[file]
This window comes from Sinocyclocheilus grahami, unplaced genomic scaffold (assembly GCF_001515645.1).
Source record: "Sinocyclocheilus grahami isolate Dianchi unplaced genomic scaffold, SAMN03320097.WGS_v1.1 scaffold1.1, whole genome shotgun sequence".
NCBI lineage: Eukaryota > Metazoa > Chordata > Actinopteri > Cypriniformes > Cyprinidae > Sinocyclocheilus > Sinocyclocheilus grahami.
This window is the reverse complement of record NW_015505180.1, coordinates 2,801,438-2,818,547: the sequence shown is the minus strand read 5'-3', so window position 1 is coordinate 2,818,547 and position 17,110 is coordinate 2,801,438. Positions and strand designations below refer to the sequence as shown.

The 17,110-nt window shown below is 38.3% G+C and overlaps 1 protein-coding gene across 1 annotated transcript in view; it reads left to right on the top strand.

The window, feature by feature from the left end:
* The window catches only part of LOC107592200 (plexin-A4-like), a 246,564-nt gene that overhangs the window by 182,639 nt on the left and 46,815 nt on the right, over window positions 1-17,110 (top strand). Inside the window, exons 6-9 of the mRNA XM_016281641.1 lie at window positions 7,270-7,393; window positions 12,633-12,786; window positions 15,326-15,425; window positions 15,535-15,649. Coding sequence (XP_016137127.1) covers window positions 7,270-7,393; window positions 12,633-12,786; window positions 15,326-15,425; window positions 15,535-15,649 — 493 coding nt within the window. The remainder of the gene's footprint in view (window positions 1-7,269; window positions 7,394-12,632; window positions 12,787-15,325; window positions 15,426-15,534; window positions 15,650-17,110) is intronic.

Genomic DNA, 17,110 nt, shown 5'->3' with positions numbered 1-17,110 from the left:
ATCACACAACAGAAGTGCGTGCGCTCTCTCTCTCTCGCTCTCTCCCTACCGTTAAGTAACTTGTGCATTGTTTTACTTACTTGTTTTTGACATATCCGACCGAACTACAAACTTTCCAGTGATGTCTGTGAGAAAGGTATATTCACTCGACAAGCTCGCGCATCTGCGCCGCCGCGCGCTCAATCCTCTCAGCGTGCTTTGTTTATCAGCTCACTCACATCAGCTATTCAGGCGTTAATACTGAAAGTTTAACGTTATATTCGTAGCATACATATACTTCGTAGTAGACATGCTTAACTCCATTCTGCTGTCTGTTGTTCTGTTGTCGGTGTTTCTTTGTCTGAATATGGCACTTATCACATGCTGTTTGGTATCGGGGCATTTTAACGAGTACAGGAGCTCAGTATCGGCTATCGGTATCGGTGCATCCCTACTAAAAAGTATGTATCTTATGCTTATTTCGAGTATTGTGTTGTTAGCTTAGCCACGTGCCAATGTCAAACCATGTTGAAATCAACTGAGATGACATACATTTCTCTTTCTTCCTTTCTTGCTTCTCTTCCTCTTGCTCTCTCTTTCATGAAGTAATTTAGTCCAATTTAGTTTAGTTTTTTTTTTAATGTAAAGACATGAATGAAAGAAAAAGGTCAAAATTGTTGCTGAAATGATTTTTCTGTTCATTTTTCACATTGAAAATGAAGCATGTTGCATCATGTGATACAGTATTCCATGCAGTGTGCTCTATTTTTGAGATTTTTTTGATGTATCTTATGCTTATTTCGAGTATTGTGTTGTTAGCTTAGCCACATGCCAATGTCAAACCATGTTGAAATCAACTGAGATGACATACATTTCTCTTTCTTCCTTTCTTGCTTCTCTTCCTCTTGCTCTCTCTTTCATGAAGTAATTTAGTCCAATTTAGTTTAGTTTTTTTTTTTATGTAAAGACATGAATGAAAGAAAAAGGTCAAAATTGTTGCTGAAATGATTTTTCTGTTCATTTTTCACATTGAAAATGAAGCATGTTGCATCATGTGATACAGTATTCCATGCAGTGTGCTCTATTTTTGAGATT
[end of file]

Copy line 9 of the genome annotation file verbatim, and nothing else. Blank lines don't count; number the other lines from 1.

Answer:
ATCACACAACAGAAGTGCGTGCGCTCTCTCTCTCTCGCTCTCTCCCTACCGTTAAGTAACTTGTGCATTGTTTTACTTACTTGTTTTTGACATATCCGACCGAACTACAAACTTTCCAGTGATGTCTGTGAGAAAGGTATATTCACTCGACAAGCTCGCGCATCTGCGCCGCCGCGCGCTCAATCCTCTCAGCGTGCTTTGTTTATCAGCTCACTCACATCAGCTATTCAGGCGTTAATACTGAAAGTTTAACGTTATATTCGTAGCATACATATACTTCGTAGTAGACATGCTTAACTCCATTCTGCTGTCTGTTGTTCTGTTGTCGGTGTTTCTTTGTCTGAATATGGCACTTATCACATGCTGTTTGGTATCGGGGCATTTTAACGAGTACAGGAGCTCAGTATCGGCTATCGGTATCGGTGCATCCCTACTAAAAAGTATGTATCTTATGCTTATTTCGAGTATTGTGTTGTTAGCTTAGCCACGTGCCAATGTCAAACCATGTTGAAATCAACTGAGATGACATACATTTCTCTTTCTTCCTTTCTTGCTTCTCTTCCTCTTGCTCTCTCTTTCATGAAGTAATTTAGTCCAATTTAGTTTAGTTTTTTTTTTAATGTAAAGACATGAATGAAAGAAAAAGGTCAAAATTGTTGCTGAAATGATTTTTCTGTTCATTTTTCACATTGAAAATGAAGCATGTTGCATCATGTGATACAGTATTCCATGCAGTGTGCTCTATTTTTGAGATTTTTTTGATGTATCTTATGCTTATTTCGAGTATTGTGTTGTTAGCTTAGCCACATGCCAATGTCAAACCATGTTGAAATCAACTGAGATGACATACATTTCTCTTTCTTCCTTTCTTGCTTCTCTTCCTCTTGCTCTCTCTTTCATGAAGTAATTTAGTCCAATTTAGTTTAGTTTTTTTTTTTATGTAAAGACATGAATGAAAGAAAAAGGTCAAAATTGTTGCTGAAATGATTTTTCTGTTCATTTTTCACATTGAAAATGAAGCATGTTGCATCATGTGATACAGTATTCCATGCAGTGTGCTCTATTTTTGAGATT